To make this work in Latin America, we need to focus on some key issues.

First, there needs to be sufficient investment in basic digital infrastructure. Governments and private firms both need to play a role, but governments should focus on investments that may be inaccessible or unprofitable for private providers. Some of this is physical infrastructure — after all, it’s impossible to participate in the digital economy if you’re not connected — but a lot of it is also digital identity infrastructure and critical data on SMEs that private firms can use to construct a better ecosystem for startups. It is reassuring that we have a strong partner in IDB that understands this and can help build out digital infrastructure of various types throughout the region. In some areas of work, where it’s possible to coordinate this across countries as well, the region will see even greater benefits.

Second, governments need to reconsider their regulatory frameworks and make sure ey are conducive to private sector investment and innovation. Regulation that is too tight favors companies that are large enough to afford expensive and complex compliance. Right-sizing regulation with an eye toward facilitating the entry of smaller firms may be opposed by established players, but a more dynamic economy is in everyone’s interest, attracting investment and creating better-paying jobs. We can start today. In the case of FinTech, for example, mechanisms like guidance units set up within regulators and so-called “sandboxes” can be used as a stop-gap measure to encourage innovation while more thorough reviews are undertaken.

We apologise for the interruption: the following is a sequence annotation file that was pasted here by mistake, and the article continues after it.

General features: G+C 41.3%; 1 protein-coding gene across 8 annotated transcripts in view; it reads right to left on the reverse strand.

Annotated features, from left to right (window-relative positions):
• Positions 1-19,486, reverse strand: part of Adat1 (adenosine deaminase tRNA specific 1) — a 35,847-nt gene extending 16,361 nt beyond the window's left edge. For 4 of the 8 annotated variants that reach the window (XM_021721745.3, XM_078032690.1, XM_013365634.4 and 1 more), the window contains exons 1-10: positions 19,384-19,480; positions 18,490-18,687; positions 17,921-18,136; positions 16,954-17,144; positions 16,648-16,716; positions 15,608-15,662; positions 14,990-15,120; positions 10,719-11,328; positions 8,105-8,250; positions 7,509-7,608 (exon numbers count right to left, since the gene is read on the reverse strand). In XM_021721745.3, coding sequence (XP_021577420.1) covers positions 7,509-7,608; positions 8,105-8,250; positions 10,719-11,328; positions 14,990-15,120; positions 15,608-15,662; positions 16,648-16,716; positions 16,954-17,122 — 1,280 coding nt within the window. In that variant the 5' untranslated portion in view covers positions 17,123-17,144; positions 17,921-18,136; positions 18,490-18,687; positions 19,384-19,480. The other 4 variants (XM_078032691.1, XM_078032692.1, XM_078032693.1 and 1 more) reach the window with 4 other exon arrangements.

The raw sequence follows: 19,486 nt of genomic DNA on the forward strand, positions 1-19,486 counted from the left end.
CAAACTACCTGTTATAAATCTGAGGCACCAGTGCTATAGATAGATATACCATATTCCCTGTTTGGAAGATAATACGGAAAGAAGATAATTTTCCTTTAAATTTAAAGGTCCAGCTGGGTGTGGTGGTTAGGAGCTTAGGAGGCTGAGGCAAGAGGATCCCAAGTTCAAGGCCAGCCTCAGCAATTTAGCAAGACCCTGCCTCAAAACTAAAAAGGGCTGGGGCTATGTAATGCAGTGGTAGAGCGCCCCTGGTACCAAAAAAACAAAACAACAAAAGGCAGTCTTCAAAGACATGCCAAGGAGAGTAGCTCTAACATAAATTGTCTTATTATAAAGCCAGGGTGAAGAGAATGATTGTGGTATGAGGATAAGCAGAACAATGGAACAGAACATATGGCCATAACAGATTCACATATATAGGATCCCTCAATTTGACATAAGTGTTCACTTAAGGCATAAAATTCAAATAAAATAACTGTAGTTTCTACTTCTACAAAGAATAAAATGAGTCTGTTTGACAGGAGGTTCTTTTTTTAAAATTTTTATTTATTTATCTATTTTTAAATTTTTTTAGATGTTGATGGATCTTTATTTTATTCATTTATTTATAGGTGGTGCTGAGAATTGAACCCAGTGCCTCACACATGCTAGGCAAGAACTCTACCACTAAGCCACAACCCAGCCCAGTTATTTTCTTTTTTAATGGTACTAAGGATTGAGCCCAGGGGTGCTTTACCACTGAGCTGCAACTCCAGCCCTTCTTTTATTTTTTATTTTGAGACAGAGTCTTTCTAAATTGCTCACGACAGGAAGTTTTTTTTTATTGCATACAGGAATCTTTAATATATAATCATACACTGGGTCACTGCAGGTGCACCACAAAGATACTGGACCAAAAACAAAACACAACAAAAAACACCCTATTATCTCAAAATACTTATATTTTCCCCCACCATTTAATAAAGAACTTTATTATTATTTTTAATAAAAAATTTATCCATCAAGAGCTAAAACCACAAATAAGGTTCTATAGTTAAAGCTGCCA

Third, new firms need access to the right people. Developing human capital is key. Governments need to invest properly in education, particularly in STEM fields, while the private sector needs to assist by investing in training employees for that “last-mile” on technical skills specific to their business. The two go hand in hand, and this is an example where coordination makes all the difference.

Fourth, the financial sector needs to be capitalized and regulated with an eye toward maintaining stability while also channeling capital to new market entrants. The safest entity to lend to may be a government, a state-owned enterprise, or a conglomerate with outsized market power, but a financial sector that is overly incentivized to allocate capital to these entities is effectively starving more dynamic parts of the private sector of the resources they need to grow. In the long-term the goal is to have a mix of banks, capital markets, and even FinTechs themselves allocating capital to new firms, each able to finance at different scales, on different terms, and assume different risks. Governments that maintain capital account openness can avail themselves of foreign investment, much of which is engaged in a global search of good investment opportunities at a time when yields are low in many Advanced Economies.